On the latter, Heather du Plessis-Allan says: “Three years in jail for a start is disproportionate. It’s three times longer than you get for common assault, for example for punching someone in the face: that’s a year. It’s longer than the punishment for assaulting a child, or a man bashing a woman: that’s two years. So they’re going to have to tell us how nasty words deserve a greater punishment than an actual physical attack” – see: Hate Speech Law can go into the Awkward Friday Politics file.

And which groups in society should be protected from hate speech? The new proposals suggest giving legal protection to a whole range of new groups – most notably, religions.

But there is uncertainty about whether “political opinion” groups, such as political parties, should also be protected from speech against them. The Prime Minister says it won’t be included, but the official discussion document does include such groups.

On this, du Plessis-Allan says: “So now if you go around saying you hate Green Party voters or National Party voters and you want to convince other people to hate them all too because they’re entitled or selfish or whatever, you now run the risk of ending up in jail? I think there’ll be a fair people who baulk at that. That feels a helluva lot like its crossing a line into stifling debate.”

But are critics correct about all of this? According to law academic Steven Price, they’re not – see his blog post, Hating on hate speech. In this, Price argues that the bar is actually set very high in terms of criminalising speech. So, for insulting speech to be prosecuted, it would also have to “be likely to incite or normalise hatred”, it would have to have “an intention to incite or normalise hatred”, and it would have to “be aimed at a particular group”. In addition, he thinks judges would take into account the Bill of Rights and the free speech protections it provides.

Amongst many other good points, Price also agrees that “it’s really hard” to legislate against hate speech because “it’s almost impossible to define. Any attempt is likely to cover too much speech or too little, or have the appearance of covering too much but the effect of covering too little.”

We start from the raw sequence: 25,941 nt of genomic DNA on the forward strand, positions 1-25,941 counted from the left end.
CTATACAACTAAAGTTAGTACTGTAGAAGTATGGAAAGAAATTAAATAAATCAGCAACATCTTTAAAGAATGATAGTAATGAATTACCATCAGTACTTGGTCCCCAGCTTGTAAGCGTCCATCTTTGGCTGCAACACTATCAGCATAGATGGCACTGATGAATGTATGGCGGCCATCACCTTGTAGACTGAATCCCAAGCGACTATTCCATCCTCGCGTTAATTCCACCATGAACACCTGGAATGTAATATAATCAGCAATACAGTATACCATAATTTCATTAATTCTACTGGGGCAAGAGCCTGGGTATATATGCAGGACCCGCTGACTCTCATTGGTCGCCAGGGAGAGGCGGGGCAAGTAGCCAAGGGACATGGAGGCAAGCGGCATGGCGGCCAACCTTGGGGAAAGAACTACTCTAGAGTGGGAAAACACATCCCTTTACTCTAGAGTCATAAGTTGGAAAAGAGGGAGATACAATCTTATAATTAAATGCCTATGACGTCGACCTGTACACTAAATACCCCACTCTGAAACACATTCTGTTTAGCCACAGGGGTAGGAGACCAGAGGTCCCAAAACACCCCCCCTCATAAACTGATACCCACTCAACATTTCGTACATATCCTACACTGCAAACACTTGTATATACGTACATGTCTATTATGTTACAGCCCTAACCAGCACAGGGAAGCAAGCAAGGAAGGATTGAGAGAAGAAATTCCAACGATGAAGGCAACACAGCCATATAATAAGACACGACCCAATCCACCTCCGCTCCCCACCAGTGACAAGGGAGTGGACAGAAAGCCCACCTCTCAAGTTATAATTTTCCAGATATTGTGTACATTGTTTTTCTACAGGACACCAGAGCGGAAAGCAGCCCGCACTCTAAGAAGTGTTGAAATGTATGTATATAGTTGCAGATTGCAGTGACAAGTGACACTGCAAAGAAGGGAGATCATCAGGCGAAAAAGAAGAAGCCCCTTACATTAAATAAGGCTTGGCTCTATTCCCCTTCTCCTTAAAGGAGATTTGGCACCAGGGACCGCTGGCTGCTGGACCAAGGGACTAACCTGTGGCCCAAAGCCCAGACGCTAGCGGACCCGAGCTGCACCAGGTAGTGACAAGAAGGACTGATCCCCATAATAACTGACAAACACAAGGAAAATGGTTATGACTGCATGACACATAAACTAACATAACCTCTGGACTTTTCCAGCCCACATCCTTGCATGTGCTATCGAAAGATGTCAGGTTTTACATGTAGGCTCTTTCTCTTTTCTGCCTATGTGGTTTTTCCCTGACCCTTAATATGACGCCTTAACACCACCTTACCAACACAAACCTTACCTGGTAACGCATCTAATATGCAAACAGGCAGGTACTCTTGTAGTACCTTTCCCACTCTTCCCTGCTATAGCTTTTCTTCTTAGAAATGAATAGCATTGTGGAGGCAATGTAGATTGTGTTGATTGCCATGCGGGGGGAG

He’s also not convinced that the Government’s proposals are clear enough: “It’s not very clear to me. What is hatred exactly? What evidence do you put before a court to show that hatred has been normalised or incited?” Ultimately, he believes the Government has oversold the reforms, and the protections are unlikely to result in any changes. He concludes that the media should be asking “whether the law will in fact be too ineffective.”

Much of the criticism of the hate speech reforms is coming from the political right and conservatives. But it’s worth noting that some leftwing commentators are strongly opposed too. The most vocal opponent, so far, is blogger Martyn Bradbury. Amongst his many blog posts against the changes, he warns the political left against supporting giving the state and police more powers that will inevitable be used against his own side – see: What you woke morons are missing in the Hate Speech fiasco.

Bradbury also argues that if the intention of hate speech legislation is to create greater social harmony, then the Government is focusing on the wrong weapon: “This government needs to spend far more time on housing, child poverty, education, welfare, infrastructure, climate change and inequality and far, far, far less time on social engineering vanity projects to criminalise you for word crimes! If Government wants to make NZ more ‘socially cohesive’ they should build more houses, use a wider range of taxes against corporations and fully fund mental health, education and public health – they shouldn’t strangle off free speech with poorly thought out knee jerk legislation” – see: Jacinda’s trainwreck interview on AM Show & the most important column Tova ever wrote.

Similarly, Chris Trotter has written that the Government’s proposal will achieve the opposite of social cohesion, and a more progressive and productive approach would be to concentrate on uplifting those at the bottom of society, which would preserve “the material conditions necessary for a diverse collection of human communities to live and work together peacefully and productively” – see: ‘Doubleplusgood!’ Labour declares war on New Zealanders’ freedom of expression (paywalled).

Here’s Trotter’s main point: “To have any reasonable expectation of producing social cohesion, it is first necessary to ensure that as many people as possible have jobs to go to, houses to live in, easily accessible educational and health services for themselves and their children, generous support in old age, and the ability to participate meaningfully in the political and cultural life of their country. Provide these things and social cohesion will emerge naturally. A population which feels secure in its material existence has little incentive to exploit or harass its weakest and most vulnerable communities.”

Finally, if all of the above is confusing, then check out the Ministry of Justice’s discussion document on how the Government wants to deal with hate speech: Proposals against incitement of hatred and discrimination.


Dr Bryce Edwards is Political Analyst in Residence at Victoria University of Wellington. He is the director of the Democracy Project.

This article can be republished under a Creative Commons CC BY-ND 4.0  license. Attributions should include a link to the Democracy Project.